I don’t particularly enjoy hanging out with toddlers either and would find the situation really trying, but I would at least be civil and not make things even harder than they need to be by being a total brat. The sister doesn’t have to love the child or even spend time with her, but shutting herself in her room would be better than shouting at her for crying, asking “what’s wrong with her” when she doees completely typical two-year old things, responding angrily when the child says “hello,” etc. 

Post # 67
Member
951 posts
Busy bee
  • Wedding: October 2017

tiffanybruiser :  I can still understand ops sister  being annoyed though.   She might have “agreed,” because she had no choice. Who knows what the circumstances that led to her living there in the first place. She might not have anywhere else to go.  If ops daughter is screaming in the middle of the night and breaking things than she’s probably being more disruptive than op wants to admit.  OPs sistershouldn’t yell at her but apparently just ignoring her is offensive to op too.  She’s supposed to wave and smile and pretend she’s happy that she is woken up at 1am by screaming.   It sounds like a difficult situation all around but I sympathize with ops sister here.  

Post # 68
Member
79 posts
Worker bee

You need to have a conversation with your sister about this.

Post # 69
Member
7814 posts
Bumble Beekeeper

oceangirl40 :  She doesn’t need to wave and smile and pretend she’s happy; I see no evidence that OP expects her to do that – she would simply prefer that the sister not be blatanty hostile to her daughter. Also, yeah, two year olds wake up in the middle of the night and have tantrums. That’s pretty typical. It’s annoying, sure, but getting pissed off at the child isn’t gonna help at all and is really immature on the sister’s part.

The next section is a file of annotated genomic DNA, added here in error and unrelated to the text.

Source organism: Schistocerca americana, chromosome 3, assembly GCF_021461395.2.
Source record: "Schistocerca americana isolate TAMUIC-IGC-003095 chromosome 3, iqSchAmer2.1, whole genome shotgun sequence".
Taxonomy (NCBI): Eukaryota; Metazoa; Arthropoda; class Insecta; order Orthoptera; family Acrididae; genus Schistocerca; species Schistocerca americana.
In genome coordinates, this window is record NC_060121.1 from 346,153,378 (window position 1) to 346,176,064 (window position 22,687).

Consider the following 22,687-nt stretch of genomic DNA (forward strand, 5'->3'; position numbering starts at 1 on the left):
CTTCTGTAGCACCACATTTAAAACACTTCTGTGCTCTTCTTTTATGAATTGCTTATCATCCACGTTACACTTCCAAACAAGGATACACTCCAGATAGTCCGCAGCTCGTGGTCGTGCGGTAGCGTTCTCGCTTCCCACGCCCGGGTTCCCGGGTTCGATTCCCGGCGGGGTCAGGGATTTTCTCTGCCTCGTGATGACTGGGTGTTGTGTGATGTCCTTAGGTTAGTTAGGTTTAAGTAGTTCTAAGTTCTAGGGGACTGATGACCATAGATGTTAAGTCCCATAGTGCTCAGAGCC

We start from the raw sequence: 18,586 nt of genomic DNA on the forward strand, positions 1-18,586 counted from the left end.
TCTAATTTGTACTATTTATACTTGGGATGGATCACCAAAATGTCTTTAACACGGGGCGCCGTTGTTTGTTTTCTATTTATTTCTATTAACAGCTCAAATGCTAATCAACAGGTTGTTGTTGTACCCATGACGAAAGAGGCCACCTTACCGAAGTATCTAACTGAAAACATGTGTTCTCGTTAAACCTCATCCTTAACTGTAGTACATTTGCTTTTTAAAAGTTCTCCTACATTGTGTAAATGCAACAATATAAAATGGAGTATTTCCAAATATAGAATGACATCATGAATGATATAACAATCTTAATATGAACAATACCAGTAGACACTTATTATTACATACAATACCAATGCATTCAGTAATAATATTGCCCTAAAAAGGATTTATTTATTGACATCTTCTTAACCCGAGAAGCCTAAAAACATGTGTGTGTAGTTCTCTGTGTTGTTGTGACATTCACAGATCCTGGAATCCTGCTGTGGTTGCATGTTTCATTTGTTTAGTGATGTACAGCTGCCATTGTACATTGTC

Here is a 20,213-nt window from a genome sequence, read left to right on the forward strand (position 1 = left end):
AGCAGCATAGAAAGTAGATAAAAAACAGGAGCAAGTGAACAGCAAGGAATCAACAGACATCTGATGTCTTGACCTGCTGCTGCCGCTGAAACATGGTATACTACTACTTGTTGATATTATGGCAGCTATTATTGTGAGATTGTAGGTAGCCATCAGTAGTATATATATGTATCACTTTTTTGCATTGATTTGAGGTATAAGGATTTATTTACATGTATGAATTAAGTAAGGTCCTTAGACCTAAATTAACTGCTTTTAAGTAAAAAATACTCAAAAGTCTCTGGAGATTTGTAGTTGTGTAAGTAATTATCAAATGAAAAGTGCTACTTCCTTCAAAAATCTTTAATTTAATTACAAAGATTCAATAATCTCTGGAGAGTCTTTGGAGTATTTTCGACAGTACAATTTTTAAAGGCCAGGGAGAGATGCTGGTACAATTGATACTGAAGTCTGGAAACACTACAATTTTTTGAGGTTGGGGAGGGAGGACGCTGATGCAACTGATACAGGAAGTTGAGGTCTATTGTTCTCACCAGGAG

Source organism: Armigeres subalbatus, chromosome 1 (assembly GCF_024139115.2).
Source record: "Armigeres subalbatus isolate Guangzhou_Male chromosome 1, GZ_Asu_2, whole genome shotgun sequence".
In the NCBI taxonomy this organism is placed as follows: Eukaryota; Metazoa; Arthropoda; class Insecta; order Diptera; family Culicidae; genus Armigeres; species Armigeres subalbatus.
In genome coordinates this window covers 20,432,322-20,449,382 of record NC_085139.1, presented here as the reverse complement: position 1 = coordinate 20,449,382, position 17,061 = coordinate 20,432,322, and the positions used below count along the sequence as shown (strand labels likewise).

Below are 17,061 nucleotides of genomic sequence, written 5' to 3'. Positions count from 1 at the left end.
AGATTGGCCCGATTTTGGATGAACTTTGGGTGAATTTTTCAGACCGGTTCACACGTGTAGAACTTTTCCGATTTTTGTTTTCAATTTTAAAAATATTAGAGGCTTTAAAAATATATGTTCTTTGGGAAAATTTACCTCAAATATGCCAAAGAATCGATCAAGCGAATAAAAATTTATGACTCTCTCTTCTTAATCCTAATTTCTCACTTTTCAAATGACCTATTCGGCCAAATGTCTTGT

I dunno…you say OP’s sister has no choice about the living arrangement, but neither does OP from the sound of it. They’re both living there on charity, so they should both be adults and make the best of it for the brief time that they need to. Of course we’re only hearing OP’s side, but she says she’s doing the bulk of the housework and cooking (including cooking for the sister), and even with all that the sister is still acting like a total brat.

Post # 70
Member
951 posts
Busy bee
  • Wedding: October 2017

tiffanybruiser :  op brings it up in first post, that her daughter says hello over and over and the sister won’t respond or wave back.  But, you’re right, they both need to work together . However,  just because that’s what toddlers do doesn’t mean that it’s any less annoying.   I’d probably snap too.  

Post # 71
Member
7814 posts
Bumble Beekeeper

oceangirl40 :  OP says in the first post that she doesn’t mind that her sister doesn’t show an interest in her daughter. It’s not just that she doesn’t respond to the kid when she says hello over and over – she is outright hostile (curt replies, shouts at her, asks what’s wrong with her, seems to actively “hate” having them around, etc). Losing her temper occasionally would be understandable – I’d really struggle with the living arrangement too, to be honest! – but if the sister’s lashing out angrily on a daily basis because a two year old is behaving like a two year old, which is how it sounds, that’s just immature and wrong.

But, as you say, we only have one side of the story. Perhaps it is worse than the OP is making it out to be. At least there’s a light at the end of the tunnel since OP is moving out soon.